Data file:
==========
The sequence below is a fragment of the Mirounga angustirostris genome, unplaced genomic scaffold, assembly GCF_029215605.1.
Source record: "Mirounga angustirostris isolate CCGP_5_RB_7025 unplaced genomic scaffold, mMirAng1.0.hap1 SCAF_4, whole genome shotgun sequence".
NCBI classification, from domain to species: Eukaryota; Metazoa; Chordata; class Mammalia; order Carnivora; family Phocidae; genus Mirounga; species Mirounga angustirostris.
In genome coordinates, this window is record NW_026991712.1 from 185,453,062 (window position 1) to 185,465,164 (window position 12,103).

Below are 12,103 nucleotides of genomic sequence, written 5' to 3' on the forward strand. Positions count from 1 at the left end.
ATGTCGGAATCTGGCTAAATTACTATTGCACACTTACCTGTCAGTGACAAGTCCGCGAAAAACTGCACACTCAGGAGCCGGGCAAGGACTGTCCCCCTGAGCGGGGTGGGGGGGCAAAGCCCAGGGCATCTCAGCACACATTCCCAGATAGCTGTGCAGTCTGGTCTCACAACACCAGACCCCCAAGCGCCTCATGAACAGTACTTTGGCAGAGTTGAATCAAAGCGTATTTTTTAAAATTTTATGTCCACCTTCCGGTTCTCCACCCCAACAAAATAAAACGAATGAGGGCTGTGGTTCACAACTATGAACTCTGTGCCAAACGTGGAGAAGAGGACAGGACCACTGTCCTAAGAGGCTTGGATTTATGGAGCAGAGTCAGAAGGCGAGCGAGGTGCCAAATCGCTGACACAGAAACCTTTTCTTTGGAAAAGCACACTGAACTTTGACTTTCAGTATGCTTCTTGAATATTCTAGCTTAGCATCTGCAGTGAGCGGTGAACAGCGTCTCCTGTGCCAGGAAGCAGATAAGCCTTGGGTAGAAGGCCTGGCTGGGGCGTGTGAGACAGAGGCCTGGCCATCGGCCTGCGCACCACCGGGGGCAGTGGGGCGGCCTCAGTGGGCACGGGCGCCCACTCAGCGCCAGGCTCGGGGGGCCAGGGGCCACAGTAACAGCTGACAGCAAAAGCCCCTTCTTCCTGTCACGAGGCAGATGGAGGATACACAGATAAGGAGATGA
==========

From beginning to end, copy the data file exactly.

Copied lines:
The sequence below is a fragment of the Mirounga angustirostris genome, unplaced genomic scaffold, assembly GCF_029215605.1.
Source record: "Mirounga angustirostris isolate CCGP_5_RB_7025 unplaced genomic scaffold, mMirAng1.0.hap1 SCAF_4, whole genome shotgun sequence".
NCBI classification, from domain to species: Eukaryota; Metazoa; Chordata; class Mammalia; order Carnivora; family Phocidae; genus Mirounga; species Mirounga angustirostris.
In genome coordinates, this window is record NW_026991712.1 from 185,453,062 (window position 1) to 185,465,164 (window position 12,103).

Below are 12,103 nucleotides of genomic sequence, written 5' to 3' on the forward strand. Positions count from 1 at the left end.
ATGTCGGAATCTGGCTAAATTACTATTGCACACTTACCTGTCAGTGACAAGTCCGCGAAAAACTGCACACTCAGGAGCCGGGCAAGGACTGTCCCCCTGAGCGGGGTGGGGGGGCAAAGCCCAGGGCATCTCAGCACACATTCCCAGATAGCTGTGCAGTCTGGTCTCACAACACCAGACCCCCAAGCGCCTCATGAACAGTACTTTGGCAGAGTTGAATCAAAGCGTATTTTTTAAAATTTTATGTCCACCTTCCGGTTCTCCACCCCAACAAAATAAAACGAATGAGGGCTGTGGTTCACAACTATGAACTCTGTGCCAAACGTGGAGAAGAGGACAGGACCACTGTCCTAAGAGGCTTGGATTTATGGAGCAGAGTCAGAAGGCGAGCGAGGTGCCAAATCGCTGACACAGAAACCTTTTCTTTGGAAAAGCACACTGAACTTTGACTTTCAGTATGCTTCTTGAATATTCTAGCTTAGCATCTGCAGTGAGCGGTGAACAGCGTCTCCTGTGCCAGGAAGCAGATAAGCCTTGGGTAGAAGGCCTGGCTGGGGCGTGTGAGACAGAGGCCTGGCCATCGGCCTGCGCACCACCGGGGGCAGTGGGGCGGCCTCAGTGGGCACGGGCGCCCACTCAGCGCCAGGCTCGGGGGGCCAGGGGCCACAGTAACAGCTGACAGCAAAAGCCCCTTCTTCCTGTCACGAGGCAGATGGAGGATACACAGATAAGGAGATGA